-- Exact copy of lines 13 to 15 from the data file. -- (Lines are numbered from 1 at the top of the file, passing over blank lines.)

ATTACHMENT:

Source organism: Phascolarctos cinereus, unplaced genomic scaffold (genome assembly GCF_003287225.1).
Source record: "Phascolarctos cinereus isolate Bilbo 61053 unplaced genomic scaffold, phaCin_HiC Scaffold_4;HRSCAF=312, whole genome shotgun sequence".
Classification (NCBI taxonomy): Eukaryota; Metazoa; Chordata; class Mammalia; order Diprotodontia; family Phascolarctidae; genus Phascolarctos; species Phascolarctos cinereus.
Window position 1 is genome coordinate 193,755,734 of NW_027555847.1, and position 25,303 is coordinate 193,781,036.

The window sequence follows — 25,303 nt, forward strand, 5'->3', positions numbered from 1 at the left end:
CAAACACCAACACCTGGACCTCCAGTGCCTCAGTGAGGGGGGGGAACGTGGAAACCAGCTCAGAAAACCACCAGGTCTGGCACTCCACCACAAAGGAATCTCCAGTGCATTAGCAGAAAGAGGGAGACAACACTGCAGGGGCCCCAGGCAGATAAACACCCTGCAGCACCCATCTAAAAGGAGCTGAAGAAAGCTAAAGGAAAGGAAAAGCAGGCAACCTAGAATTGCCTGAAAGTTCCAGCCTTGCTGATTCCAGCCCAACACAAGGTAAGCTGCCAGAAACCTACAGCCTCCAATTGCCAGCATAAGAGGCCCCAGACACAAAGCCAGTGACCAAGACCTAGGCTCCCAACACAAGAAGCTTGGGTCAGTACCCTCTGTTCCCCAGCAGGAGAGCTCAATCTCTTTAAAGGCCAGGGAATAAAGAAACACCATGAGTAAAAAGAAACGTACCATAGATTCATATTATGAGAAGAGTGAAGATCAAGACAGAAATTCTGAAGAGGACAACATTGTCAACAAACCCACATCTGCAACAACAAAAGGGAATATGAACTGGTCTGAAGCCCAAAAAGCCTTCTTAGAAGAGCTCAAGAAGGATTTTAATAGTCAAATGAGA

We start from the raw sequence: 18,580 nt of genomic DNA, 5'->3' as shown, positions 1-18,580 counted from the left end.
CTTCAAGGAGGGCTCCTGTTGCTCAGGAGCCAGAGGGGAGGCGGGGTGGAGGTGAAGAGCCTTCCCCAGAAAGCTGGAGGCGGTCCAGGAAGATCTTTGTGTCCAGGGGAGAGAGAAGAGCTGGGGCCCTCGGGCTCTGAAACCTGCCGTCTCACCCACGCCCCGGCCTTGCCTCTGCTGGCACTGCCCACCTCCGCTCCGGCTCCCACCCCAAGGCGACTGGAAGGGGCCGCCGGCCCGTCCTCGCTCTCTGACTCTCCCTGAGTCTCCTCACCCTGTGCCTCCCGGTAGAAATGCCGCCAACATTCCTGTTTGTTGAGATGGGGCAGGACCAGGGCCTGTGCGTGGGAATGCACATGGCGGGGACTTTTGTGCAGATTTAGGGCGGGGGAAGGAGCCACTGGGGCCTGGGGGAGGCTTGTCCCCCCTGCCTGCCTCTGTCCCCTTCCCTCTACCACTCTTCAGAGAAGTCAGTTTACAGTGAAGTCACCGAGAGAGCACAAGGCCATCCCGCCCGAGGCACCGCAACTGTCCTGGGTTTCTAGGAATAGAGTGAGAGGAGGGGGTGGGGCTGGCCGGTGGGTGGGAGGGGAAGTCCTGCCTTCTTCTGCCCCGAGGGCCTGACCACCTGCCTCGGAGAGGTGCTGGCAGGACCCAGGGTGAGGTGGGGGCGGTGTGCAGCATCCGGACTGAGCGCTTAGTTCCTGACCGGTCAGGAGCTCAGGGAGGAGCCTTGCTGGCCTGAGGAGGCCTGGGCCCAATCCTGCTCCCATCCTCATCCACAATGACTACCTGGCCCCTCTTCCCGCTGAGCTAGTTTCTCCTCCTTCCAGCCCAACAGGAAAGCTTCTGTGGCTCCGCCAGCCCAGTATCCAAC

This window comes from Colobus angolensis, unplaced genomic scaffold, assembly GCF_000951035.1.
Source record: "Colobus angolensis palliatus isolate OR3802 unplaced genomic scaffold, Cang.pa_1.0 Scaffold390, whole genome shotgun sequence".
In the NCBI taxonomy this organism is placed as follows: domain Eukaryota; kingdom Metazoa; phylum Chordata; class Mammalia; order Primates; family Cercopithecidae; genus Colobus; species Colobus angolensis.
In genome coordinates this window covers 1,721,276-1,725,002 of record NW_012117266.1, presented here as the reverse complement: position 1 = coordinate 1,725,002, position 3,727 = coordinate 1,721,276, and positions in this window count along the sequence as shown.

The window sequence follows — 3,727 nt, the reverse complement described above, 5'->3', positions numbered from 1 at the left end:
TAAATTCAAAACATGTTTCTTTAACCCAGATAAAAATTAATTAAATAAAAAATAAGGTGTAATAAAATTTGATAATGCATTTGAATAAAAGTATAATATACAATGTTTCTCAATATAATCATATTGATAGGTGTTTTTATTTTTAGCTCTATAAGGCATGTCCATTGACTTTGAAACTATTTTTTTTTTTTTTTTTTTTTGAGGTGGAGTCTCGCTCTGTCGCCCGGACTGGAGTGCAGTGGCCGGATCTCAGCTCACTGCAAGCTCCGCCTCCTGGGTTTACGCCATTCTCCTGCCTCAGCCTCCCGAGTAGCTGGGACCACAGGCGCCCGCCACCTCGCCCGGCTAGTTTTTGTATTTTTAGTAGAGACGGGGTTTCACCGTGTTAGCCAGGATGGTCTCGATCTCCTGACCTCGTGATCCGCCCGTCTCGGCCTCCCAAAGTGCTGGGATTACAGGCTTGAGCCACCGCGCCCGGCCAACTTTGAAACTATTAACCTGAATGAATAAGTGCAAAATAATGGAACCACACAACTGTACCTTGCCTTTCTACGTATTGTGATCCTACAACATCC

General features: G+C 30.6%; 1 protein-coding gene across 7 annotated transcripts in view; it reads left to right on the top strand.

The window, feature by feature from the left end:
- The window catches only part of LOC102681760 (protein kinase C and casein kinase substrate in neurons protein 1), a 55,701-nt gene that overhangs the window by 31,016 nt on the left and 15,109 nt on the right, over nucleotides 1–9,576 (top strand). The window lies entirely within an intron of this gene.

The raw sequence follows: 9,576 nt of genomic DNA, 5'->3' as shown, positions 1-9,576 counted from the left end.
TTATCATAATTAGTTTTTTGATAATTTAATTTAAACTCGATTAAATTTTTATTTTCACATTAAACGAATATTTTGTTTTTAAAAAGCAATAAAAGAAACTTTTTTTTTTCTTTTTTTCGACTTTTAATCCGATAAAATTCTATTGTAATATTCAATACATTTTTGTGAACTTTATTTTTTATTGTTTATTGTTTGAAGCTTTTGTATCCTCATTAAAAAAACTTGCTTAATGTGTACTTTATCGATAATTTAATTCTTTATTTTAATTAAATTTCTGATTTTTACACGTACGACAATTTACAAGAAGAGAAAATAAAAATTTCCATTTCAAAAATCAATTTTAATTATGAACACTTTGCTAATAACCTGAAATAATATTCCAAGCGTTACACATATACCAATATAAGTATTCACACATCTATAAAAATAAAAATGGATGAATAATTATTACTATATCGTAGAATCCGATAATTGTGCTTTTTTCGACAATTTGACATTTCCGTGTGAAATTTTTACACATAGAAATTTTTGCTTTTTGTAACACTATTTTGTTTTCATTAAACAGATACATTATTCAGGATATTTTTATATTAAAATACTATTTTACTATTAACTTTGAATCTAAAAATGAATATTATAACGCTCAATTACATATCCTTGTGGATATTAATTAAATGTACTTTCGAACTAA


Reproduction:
The window sequence follows — 3,727 nt, the reverse complement described above, 5'->3', positions numbered from 1 at the left end:
TAAATTCAAAACATGTTTCTTTAACCCAGATAAAAATTAATTAAATAAAAAATAAGGTGTAATAAAATTTGATAATGCATTTGAATAAAAGTATAATATACAATGTTTCTCAATATAATCATATTGATAGGTGTTTTTATTTTTAGCTCTATAAGGCATGTCCATTGACTTTGAAACTATTTTTTTTTTTTTTTTTTTTTGAGGTGGAGTCTCGCTCTGTCGCCCGGACTGGAGTGCAGTGGCCGGATCTCAGCTCACTGCAAGCTCCGCCTCCTGGGTTTACGCCATTCTCCTGCCTCAGCCTCCCGAGTAGCTGGGACCACAGGCGCCCGCCACCTCGCCCGGCTAGTTTTTGTATTTTTAGTAGAGACGGGGTTTCACCGTGTTAGCCAGGATGGTCTCGATCTCCTGACCTCGTGATCCGCCCGTCTCGGCCTCCCAAAGTGCTGGGATTACAGGCTTGAGCCACCGCGCCCGGCCAACTTTGAAACTATTAACCTGAATGAATAAGTGCAAAATAATGGAACCACACAACTGTACCTTGCCTTTCTACGTATTGTGATCCTACAACATCC

General features: G+C 30.6%; 1 protein-coding gene across 7 annotated transcripts in view; it reads left to right on the top strand.